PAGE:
1. Fifteen different companies (including CIS, the state's Centro de Investigaciones Sociológicas) have published polls results since January 2011, according to Electometro. Most of them, however, seem to do it on an irregular basis.
2. Maybe it's because Electometro gets its news from online sources (rather than print media), but it's surprising to see how lax the standards seem to be in terms of reporting basic methodological aspects of polls. Many results are presented without mention of sample size, mode, or even the estimated voting intention for parties other than the incumbent Socialists (PSOE) or Partido Popular (PP).
3. In most cases, percentages are presented with decimal points. Oh well...
4. Average sample size is surprisingly high with 2,175, but that's mainly due to a single poll published in April with a staggering sample size of 45,635! I don't enough about the vagaries of Spanish politics, media, and polling to understand what may have led a media company to sponsor something like this. Without this poll, average sample size drops to 1,323.
Spanish polls don't have a particularly stellar reputation in what concerns accuracy - if by accuracy we mean presenting voting intentions that end up being close to the final outcome. In 1996, polls suggested a PP lead over PSOE of about 10 points, while the actual margin of victory ended up being a single percentage point. In 2000, polls suggested a PP lead of 5 points over PSOE, but it ended up being 10 on election day. Things may be getting better, however. If we discount 2004, where the March 11 terrorist attack obviously disturbed the relation between intentions measured before the attack and the election outcome, most media polls in 2008 were close to the 44% score and 4 point lead that PSOE enjoyed over PP.
So what do things look like today? The following graph shows the results of the 64 polls published since January 2011 (as reported in Electometro), with voting intention for the five largest parties and a kernel smoothing line (25% points to fit):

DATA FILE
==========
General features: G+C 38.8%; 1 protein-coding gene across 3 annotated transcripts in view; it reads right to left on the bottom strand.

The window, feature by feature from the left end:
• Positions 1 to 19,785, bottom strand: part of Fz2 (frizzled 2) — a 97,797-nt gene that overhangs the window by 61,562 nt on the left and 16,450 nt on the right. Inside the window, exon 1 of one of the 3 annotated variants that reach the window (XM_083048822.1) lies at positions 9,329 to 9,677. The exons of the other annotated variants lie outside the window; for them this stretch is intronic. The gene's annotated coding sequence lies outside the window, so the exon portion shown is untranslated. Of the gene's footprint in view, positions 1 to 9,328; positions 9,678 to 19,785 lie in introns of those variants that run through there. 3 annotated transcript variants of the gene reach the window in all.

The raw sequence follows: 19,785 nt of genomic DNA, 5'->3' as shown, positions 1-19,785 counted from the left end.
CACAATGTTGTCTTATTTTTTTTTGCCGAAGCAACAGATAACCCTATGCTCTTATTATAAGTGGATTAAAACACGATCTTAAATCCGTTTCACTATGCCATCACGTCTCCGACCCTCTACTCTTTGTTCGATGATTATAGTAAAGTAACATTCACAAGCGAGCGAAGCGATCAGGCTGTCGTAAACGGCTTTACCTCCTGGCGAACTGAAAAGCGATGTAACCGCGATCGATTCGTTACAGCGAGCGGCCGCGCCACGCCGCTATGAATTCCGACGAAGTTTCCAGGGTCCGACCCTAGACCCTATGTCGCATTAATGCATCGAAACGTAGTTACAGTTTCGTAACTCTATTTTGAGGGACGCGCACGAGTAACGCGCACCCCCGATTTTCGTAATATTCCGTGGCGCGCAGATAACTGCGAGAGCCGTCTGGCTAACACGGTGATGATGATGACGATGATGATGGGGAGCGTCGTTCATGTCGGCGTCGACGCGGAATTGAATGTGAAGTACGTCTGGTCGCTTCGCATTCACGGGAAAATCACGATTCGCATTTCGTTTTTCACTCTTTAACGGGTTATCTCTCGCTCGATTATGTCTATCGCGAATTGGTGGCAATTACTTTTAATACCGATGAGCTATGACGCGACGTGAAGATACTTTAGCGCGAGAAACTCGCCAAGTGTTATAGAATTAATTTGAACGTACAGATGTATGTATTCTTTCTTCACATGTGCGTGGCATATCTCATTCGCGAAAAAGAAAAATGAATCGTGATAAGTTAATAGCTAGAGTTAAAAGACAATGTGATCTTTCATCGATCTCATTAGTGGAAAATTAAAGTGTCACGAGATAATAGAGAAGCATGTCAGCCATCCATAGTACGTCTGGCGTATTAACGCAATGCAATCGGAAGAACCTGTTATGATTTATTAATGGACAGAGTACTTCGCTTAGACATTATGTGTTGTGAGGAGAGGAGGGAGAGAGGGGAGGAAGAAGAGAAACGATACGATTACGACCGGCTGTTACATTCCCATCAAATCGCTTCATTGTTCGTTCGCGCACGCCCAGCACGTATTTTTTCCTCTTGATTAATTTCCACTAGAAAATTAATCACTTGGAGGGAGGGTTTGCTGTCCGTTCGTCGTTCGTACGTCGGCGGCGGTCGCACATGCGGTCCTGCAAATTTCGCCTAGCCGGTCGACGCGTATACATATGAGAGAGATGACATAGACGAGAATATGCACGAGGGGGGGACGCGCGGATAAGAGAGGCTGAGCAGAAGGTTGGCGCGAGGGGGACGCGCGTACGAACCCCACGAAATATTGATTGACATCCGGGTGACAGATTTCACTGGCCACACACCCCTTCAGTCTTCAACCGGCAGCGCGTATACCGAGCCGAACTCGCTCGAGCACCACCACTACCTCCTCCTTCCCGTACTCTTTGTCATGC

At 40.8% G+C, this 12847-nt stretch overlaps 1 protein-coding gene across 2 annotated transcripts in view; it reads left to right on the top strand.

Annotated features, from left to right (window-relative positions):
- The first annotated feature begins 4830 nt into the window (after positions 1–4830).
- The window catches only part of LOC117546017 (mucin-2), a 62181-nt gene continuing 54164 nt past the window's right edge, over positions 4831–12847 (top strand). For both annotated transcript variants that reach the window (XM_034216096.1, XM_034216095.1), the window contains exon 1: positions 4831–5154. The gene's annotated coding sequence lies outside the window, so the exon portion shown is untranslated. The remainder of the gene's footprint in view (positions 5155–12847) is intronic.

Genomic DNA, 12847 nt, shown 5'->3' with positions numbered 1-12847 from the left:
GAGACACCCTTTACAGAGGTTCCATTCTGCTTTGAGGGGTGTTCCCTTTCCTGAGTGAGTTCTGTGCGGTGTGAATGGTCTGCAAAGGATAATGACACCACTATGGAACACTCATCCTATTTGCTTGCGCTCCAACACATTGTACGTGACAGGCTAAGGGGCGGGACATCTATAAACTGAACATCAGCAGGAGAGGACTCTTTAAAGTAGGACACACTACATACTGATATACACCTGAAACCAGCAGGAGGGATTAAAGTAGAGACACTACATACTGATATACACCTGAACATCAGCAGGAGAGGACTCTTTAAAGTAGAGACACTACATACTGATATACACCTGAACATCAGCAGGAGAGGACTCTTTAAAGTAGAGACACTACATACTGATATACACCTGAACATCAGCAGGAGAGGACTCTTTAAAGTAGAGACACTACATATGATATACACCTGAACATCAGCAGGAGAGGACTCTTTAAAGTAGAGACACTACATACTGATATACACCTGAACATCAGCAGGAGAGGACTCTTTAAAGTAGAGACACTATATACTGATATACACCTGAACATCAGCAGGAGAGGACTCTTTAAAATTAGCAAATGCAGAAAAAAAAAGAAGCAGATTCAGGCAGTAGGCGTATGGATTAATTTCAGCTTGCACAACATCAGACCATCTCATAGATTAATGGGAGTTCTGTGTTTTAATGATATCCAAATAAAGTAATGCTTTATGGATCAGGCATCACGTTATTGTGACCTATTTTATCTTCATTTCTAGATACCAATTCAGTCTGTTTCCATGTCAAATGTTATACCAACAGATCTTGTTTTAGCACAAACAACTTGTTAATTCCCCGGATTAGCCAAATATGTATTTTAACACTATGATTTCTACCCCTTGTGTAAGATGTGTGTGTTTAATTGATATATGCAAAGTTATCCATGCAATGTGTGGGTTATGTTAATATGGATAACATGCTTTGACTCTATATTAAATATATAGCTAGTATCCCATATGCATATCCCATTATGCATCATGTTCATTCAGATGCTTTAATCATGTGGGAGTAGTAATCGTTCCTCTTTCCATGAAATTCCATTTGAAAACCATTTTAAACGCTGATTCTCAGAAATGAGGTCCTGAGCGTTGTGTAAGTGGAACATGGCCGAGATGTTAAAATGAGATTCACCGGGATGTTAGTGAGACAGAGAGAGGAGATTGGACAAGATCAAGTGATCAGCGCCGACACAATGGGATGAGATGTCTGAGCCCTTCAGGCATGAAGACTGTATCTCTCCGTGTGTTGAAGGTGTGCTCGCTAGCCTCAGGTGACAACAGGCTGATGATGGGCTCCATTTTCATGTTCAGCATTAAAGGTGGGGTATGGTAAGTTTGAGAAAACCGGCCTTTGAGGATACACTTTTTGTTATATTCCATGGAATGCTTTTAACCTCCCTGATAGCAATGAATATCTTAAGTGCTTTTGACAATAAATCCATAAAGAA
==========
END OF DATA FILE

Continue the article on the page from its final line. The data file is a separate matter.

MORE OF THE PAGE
The two vertical lines represent the dates when PM Zapatero announced he would not be PSOE's candidate (April 2nd) and when Minister of Interior Alfredo Pérez Rubalcaba became the de facto Socialist candidate (June 13th). Mere visual inspection seems to suggest a positive (for PSOE) reaction to Zapatero's withdrawal from the race but no clear effects of Rubalcaba's selection. Izquierda Unida seems posed for a much better result than in 2008 (where it got 3.8%) and the same is true for Unión Progreso y Democracia.
Another way of looking at this is to focus on PP's lead over PSOE since the beginning of 2011, which seems to be on the rise since May and is, as of today, higher than 15 percentage points in almost all of the recent polls:
I also regressed each party's score on dummy variables for each polling company (taking CIS as the reference category) and for each month, excluding the constant from the equation and thus taking the estimates for each monthly dummy as monthly results cleaned of "house effects". In what concerns PP, the recent October results are close to the best the party has had since the beginning of 2011. For PSOE, the highest point was in April, after Zapatero's withdrawal, which seems to have given PSOE a 4-point bump. But voting intentions for the Socialists have declined ever since and there's indeed no evidence that Rubalcaba changed anything there. The results also show interesting house effects: in comparison in CIS, pollsters like Sigma Dos, NC Report, and DYM seem to generate results that are particularly flattering for PP, while the opposite occurs with Metroscopia and Obradoiro de Sociologia. As for PSOE, the most unflattering results have come from NC Report, GAD, TNS, and Metroscopia again.
Out today: a report by GAD interestingly entitled "¿Nos podemos fiar de las encuestas electorales?", recalling past problems with Spanish polls and a tendency to underestimate incumbent vote share.